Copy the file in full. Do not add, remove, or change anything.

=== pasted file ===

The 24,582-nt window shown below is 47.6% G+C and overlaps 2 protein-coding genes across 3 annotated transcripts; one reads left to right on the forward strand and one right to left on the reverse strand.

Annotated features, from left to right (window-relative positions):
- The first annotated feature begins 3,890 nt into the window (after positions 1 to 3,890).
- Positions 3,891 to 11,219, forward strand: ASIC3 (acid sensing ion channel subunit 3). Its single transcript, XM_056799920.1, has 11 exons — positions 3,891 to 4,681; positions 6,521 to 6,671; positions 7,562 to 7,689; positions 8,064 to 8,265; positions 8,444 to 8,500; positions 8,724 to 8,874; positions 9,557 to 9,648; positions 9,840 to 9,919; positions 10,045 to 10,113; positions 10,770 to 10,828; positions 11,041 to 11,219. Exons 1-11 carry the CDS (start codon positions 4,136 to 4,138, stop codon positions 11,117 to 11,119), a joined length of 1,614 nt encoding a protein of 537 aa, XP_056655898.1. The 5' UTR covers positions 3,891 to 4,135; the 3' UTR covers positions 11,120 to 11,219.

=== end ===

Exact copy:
The 24,582-nt window shown below is 47.6% G+C and overlaps 2 protein-coding genes across 3 annotated transcripts; one reads left to right on the forward strand and one right to left on the reverse strand.

Annotated features, from left to right (window-relative positions):
- The first annotated feature begins 3,890 nt into the window (after positions 1 to 3,890).
- Positions 3,891 to 11,219, forward strand: ASIC3 (acid sensing ion channel subunit 3). Its single transcript, XM_056799920.1, has 11 exons — positions 3,891 to 4,681; positions 6,521 to 6,671; positions 7,562 to 7,689; positions 8,064 to 8,265; positions 8,444 to 8,500; positions 8,724 to 8,874; positions 9,557 to 9,648; positions 9,840 to 9,919; positions 10,045 to 10,113; positions 10,770 to 10,828; positions 11,041 to 11,219. Exons 1-11 carry the CDS (start codon positions 4,136 to 4,138, stop codon positions 11,117 to 11,119), a joined length of 1,614 nt encoding a protein of 537 aa, XP_056655898.1. The 5' UTR covers positions 3,891 to 4,135; the 3' UTR covers positions 11,120 to 11,219.